Majority Rule, Plurality Rule, and Minority Rule

Definitions are fun, right?

“Confused Democracy” by Steven Taylor is licensed under CC BY-NC-ND 4.0

Just to get this out of my system. (I feel like I have written something like this before, but I didn’t readily find the post, so here we go). There are some basic definitions to run through and then I want to differentiate between decision rules and the cumulative effects of collective decisions if the structures are flaws. A system can have discrete rules that appear fair but when summed together aren’t.

Frist, definitions:

Super-majority means needing more than 50%+1. This could be as little as requiring 50.1% to win instead of just 50%. Normally it is 60%, 67%, or 75%.

Absolute majority means 50%+1. In other words, no other outcome can get more. One notes the “+1” because it eliminates the possibility of a 50%-50% tie.

Simple majority (or plurality): the most, but less than 50%+1. For example, HRC won a plurality (the most) popular votes in 2016, but not an absolute majority.

Minority rule in this kind of conversation means having the second most votes (or less).

Given these definitions, we can talk about discrete events (an election or a decision) and talk about whether it requires super-majority, absolute majority, or simply majority thresholds.

For example, we expect congressional committees to function by majority rule. We expect the floors of both chambers of Congress to function by majority (or as is often the case in the Senate, super-majority) rule. We expect the Supreme Court the rule based on majority rule (hence the focus on 5-4 split decisions). In each of those cases, we are looking for at least an absolute majority to make the decision.

For most elections in the US, plurality rules win the day, although in a few cases (some state primaries, and for some general elections in LA and GA) an absolute majority is required.

In all of these examples we are seeing a decision-rule (passing a bill, rendering a court ruling, or electing a person to an office) and how it might be plurality, absolute, or super-majority.

There is also a broader context as to whether beyond a discrete decision is majority rule (simple or absolute) that the system itself is majority rule or not.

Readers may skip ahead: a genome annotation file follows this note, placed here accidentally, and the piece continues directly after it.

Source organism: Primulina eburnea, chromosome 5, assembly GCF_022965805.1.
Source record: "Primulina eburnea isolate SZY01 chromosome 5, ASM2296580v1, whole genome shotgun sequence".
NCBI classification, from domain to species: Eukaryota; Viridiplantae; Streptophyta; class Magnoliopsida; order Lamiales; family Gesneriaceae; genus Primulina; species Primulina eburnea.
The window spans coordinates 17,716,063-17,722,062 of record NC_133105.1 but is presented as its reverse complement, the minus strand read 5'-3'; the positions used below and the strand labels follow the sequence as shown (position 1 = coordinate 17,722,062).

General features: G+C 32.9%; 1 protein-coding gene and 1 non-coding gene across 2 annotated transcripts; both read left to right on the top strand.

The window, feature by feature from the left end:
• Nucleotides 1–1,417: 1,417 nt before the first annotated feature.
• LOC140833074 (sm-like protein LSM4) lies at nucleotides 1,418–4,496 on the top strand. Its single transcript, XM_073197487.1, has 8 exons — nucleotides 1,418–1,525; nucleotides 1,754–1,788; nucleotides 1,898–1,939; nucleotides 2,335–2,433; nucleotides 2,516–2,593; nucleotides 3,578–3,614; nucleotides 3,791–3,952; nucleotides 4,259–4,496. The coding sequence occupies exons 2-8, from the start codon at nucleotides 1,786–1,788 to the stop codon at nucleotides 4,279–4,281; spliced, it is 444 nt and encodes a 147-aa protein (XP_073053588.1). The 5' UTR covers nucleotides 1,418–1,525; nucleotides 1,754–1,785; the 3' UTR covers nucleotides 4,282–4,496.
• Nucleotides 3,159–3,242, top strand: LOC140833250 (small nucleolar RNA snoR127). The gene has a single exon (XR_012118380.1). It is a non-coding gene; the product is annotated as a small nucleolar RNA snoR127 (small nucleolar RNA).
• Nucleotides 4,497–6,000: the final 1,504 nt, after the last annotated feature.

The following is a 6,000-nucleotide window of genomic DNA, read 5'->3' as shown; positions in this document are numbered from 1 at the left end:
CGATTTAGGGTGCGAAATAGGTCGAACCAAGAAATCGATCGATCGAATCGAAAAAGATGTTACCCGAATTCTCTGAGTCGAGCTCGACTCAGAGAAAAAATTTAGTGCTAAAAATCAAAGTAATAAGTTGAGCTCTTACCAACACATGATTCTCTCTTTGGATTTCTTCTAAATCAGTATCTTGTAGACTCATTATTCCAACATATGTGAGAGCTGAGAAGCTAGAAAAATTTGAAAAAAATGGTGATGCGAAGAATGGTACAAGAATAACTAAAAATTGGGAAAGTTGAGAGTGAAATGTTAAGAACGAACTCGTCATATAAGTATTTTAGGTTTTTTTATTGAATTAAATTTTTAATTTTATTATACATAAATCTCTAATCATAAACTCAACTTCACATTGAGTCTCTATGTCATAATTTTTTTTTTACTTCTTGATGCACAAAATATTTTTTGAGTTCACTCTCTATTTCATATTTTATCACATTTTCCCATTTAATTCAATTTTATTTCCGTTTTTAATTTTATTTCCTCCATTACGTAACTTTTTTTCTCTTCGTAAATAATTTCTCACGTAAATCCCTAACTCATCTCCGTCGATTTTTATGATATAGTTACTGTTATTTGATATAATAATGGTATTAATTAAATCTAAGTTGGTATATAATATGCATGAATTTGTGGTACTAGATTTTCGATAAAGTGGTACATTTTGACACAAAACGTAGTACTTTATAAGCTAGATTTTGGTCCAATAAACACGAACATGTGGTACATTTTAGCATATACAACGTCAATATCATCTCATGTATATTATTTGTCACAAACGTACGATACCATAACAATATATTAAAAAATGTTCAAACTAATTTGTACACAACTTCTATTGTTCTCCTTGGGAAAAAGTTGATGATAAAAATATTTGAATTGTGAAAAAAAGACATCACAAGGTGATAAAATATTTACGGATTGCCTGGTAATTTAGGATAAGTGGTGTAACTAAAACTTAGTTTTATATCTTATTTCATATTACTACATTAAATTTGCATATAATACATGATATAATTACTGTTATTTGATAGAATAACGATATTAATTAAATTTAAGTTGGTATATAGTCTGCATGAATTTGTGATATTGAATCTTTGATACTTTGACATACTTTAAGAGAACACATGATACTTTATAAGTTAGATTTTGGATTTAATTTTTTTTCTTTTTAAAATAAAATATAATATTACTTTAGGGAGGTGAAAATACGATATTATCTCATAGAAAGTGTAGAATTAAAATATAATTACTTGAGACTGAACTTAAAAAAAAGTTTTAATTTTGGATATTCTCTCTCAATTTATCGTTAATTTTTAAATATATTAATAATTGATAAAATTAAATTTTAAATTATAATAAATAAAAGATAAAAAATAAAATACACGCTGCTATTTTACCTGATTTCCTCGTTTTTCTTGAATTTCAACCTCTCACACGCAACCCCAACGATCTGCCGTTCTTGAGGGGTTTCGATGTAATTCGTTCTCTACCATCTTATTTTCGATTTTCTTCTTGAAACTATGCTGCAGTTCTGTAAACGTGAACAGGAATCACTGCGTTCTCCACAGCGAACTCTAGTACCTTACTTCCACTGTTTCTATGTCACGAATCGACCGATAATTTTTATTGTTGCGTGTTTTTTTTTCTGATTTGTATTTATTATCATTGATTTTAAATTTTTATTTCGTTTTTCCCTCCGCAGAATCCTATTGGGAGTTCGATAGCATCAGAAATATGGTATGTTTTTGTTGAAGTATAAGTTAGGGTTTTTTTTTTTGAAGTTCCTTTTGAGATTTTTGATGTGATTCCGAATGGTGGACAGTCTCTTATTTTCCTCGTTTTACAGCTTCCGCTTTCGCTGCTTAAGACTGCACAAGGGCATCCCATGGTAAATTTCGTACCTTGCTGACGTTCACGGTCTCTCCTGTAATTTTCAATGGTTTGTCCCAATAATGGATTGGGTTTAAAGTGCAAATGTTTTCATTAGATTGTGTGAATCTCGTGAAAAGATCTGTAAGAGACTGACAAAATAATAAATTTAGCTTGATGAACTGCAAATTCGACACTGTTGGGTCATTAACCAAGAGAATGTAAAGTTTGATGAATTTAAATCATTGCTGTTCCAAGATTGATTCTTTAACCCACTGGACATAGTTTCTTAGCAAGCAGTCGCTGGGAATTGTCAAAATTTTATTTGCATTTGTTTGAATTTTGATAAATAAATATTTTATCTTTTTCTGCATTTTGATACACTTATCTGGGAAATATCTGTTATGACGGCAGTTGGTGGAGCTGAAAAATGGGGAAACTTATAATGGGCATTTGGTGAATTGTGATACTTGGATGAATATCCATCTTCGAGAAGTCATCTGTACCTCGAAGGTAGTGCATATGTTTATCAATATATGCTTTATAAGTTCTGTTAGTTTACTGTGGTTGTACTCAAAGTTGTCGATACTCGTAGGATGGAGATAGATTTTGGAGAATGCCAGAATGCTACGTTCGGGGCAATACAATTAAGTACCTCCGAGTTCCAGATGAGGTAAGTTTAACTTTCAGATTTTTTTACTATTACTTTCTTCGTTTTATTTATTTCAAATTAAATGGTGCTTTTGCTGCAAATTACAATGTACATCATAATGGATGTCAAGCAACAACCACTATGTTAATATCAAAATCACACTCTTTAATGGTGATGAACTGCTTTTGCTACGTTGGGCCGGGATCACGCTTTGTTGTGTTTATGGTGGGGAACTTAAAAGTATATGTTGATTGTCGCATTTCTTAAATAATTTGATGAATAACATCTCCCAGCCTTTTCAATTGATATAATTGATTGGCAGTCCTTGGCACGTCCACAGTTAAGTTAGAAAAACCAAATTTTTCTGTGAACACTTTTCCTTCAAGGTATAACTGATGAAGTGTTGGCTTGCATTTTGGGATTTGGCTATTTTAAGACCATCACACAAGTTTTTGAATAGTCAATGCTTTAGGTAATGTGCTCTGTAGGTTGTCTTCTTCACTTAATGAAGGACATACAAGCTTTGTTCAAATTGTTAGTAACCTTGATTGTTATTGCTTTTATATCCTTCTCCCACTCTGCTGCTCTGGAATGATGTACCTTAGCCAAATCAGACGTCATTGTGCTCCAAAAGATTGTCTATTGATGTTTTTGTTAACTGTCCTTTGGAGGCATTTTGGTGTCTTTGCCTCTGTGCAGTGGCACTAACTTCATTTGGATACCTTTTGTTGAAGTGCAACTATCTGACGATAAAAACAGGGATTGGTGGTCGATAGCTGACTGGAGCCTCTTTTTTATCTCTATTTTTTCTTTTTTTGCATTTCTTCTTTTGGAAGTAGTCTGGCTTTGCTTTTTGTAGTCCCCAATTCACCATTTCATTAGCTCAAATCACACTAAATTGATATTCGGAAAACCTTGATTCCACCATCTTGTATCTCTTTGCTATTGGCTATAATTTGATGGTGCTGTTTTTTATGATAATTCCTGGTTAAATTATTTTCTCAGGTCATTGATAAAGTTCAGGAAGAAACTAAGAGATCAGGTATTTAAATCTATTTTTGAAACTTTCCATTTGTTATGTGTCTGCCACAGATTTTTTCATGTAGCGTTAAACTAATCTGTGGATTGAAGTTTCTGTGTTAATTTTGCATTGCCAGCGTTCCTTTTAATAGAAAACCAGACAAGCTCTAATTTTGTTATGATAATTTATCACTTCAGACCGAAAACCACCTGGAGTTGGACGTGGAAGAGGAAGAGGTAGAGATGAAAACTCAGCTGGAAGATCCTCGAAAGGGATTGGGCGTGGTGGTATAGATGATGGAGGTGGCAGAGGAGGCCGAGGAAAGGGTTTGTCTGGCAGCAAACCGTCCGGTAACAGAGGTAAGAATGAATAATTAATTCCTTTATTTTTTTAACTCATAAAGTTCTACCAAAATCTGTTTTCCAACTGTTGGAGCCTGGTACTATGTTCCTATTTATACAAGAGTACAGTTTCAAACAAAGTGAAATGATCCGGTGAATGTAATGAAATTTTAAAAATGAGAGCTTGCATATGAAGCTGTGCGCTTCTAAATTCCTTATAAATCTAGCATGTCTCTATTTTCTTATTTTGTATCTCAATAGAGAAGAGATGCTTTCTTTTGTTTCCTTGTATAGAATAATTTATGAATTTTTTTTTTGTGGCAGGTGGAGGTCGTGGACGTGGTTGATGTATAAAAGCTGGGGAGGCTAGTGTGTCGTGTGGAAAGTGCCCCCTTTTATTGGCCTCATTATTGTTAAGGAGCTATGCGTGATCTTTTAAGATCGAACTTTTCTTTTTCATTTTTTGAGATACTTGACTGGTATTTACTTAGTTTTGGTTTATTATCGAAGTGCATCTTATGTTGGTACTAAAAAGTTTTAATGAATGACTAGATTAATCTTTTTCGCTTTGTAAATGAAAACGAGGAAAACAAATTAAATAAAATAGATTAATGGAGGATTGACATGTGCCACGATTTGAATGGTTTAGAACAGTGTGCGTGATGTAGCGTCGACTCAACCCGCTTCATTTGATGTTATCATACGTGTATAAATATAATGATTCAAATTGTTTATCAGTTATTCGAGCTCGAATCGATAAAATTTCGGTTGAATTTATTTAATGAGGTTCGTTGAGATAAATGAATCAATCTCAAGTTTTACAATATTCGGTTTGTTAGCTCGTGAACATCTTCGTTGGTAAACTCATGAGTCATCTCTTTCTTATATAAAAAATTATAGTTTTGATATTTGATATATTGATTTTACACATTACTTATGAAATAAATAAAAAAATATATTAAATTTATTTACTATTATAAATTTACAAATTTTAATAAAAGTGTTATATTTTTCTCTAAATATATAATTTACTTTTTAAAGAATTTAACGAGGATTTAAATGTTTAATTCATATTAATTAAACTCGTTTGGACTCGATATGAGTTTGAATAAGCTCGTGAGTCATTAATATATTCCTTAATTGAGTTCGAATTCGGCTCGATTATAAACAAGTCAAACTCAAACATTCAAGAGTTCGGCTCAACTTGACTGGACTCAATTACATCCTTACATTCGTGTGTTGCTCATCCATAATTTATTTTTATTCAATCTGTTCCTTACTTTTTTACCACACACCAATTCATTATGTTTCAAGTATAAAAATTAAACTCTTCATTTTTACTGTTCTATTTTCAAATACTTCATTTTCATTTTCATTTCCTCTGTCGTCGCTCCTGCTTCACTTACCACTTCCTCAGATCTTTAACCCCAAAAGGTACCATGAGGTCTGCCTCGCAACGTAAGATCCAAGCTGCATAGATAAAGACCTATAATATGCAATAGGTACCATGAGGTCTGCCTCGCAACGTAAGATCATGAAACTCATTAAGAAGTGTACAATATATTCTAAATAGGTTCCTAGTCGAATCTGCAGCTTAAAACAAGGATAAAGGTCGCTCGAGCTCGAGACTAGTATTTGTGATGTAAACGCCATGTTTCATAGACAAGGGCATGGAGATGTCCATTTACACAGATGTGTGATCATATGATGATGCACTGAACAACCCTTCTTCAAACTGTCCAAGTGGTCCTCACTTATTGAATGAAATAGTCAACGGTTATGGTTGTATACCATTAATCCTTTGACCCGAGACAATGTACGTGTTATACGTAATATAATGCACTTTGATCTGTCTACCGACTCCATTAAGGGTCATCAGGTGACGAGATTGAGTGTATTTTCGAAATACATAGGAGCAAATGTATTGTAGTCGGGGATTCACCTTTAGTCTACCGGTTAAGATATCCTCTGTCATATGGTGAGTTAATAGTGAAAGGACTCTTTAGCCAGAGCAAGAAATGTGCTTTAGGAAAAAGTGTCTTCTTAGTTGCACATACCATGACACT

For example: every member of Senate is elected by either plurality or absolute majority. But is the Senate, as a whole, an example of majority rule?

No, it isn’t, because the distribution of seats in the chamber is not equitable relative to population. So, we are in a position wherein the majority of seats represent a minority of American citizens. The fact that it is designed to work that way doesn’t change the reality of what I just stated. And the fact that it is designed that way does not make it just.

Now, sometimes the majority of the popular can control the Senate, but this is frequently not the case.

The same maldistribution of power applies to the Electoral College, and for similar reasons.

And while it is true that the majority of electoral votes may also go to the majority of the country, increasingly we are seeing a disjuncture there.

It is further important to note that the House of Representatives can go to the party that loses the national popular vote (as happened most recently in 2012). (For more on that see my 2018 post, Rural v. Urban Representation and the Quality of Democracy).

So, in 2020 we are currently being governed by a President who came to office with minority support and we have Senate that is controlled by a minority of citizens. The House cannnot govern by itself, so what else can we call this than minority rule?

Beyond that, at the state level there is no guarantee of majority rule. A clear example is Wisconsin:

That is quite clearly minority rule, even if at the district level every representative was elected by plurality. See my post The Basic Democratic Problem in Wisconsin for more information.

Indeed, the Wisconsin state legislature substantially illustrates how what seems to be a democratic decision rule (plurality winners in single-seat districts) can still lead to a decidedly undemocratic outcome insofar as the legislature does not actually represent the statewide preferences.

The goal of a representative system should be, if one takes representation seriously, to represent the population in government. Rules and structures can either enhance that goal, or they can undercut them.

By the way, I would agree that unfettered, simplistic, and absolute majority rule (i.e., the ever-popular tyranny of the majority) is a problem. But that can be controlled by diffused power (federalism, separation of powers) and explicit constitutional protections (the Bill of Rights), and other legal protections.

But if we are concerned about majority tyranny, then surely minority rule, to include the ability to control the institution that can define basic rights (SCOTUS) is even more problematic, yes?

There is another word that can be used for minority rule, and it is authoritarianism. The entrenchment of minority rules means that consent of the governed has gone out the window, and while minority rule via constrained elections is better than a dictatorship, it still isn’t a democracy.

(And, to be honest, I not sure I really got all that much out of my system…).

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Steven L. Taylor
About Steven L. Taylor
Steven L. Taylor is a Professor of Political Science and a College of Arts and Sciences Dean. His main areas of expertise include parties, elections, and the institutional design of democracies. His most recent book is the co-authored A Different Democracy: American Government in a 31-Country Perspective. He earned his Ph.D. from the University of Texas and his BA from the University of California, Irvine. He has been blogging since 2003 (originally at the now defunct Poliblog). Follow Steven on Twitter